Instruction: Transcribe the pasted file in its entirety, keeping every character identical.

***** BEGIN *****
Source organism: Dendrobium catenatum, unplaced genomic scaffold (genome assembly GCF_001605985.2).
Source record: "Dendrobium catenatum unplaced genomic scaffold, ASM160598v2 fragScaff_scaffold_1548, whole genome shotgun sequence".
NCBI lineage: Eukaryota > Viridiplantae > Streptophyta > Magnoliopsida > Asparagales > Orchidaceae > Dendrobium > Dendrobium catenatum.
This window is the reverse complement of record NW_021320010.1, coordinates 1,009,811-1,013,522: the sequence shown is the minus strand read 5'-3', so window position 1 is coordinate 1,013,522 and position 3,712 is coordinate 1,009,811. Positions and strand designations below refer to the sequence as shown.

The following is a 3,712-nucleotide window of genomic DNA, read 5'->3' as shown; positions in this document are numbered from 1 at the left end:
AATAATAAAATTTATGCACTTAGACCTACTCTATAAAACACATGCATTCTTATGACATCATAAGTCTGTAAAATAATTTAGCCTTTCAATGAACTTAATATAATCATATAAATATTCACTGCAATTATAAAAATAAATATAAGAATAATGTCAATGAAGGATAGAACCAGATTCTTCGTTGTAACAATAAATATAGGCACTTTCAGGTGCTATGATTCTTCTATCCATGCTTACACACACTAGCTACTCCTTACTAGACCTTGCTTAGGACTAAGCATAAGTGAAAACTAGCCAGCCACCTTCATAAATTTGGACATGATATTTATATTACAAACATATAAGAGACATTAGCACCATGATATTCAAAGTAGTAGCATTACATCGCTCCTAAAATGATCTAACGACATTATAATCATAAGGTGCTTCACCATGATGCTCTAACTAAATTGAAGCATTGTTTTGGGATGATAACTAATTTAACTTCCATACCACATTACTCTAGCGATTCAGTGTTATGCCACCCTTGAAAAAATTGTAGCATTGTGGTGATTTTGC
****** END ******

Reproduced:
Source organism: Dendrobium catenatum, unplaced genomic scaffold (genome assembly GCF_001605985.2).
Source record: "Dendrobium catenatum unplaced genomic scaffold, ASM160598v2 fragScaff_scaffold_1548, whole genome shotgun sequence".
NCBI lineage: Eukaryota > Viridiplantae > Streptophyta > Magnoliopsida > Asparagales > Orchidaceae > Dendrobium > Dendrobium catenatum.
This window is the reverse complement of record NW_021320010.1, coordinates 1,009,811-1,013,522: the sequence shown is the minus strand read 5'-3', so window position 1 is coordinate 1,013,522 and position 3,712 is coordinate 1,009,811. Positions and strand designations below refer to the sequence as shown.

The following is a 3,712-nucleotide window of genomic DNA, read 5'->3' as shown; positions in this document are numbered from 1 at the left end:
AATAATAAAATTTATGCACTTAGACCTACTCTATAAAACACATGCATTCTTATGACATCATAAGTCTGTAAAATAATTTAGCCTTTCAATGAACTTAATATAATCATATAAATATTCACTGCAATTATAAAAATAAATATAAGAATAATGTCAATGAAGGATAGAACCAGATTCTTCGTTGTAACAATAAATATAGGCACTTTCAGGTGCTATGATTCTTCTATCCATGCTTACACACACTAGCTACTCCTTACTAGACCTTGCTTAGGACTAAGCATAAGTGAAAACTAGCCAGCCACCTTCATAAATTTGGACATGATATTTATATTACAAACATATAAGAGACATTAGCACCATGATATTCAAAGTAGTAGCATTACATCGCTCCTAAAATGATCTAACGACATTATAATCATAAGGTGCTTCACCATGATGCTCTAACTAAATTGAAGCATTGTTTTGGGATGATAACTAATTTAACTTCCATACCACATTACTCTAGCGATTCAGTGTTATGCCACCCTTGAAAAAATTGTAGCATTGTGGTGATTTTGC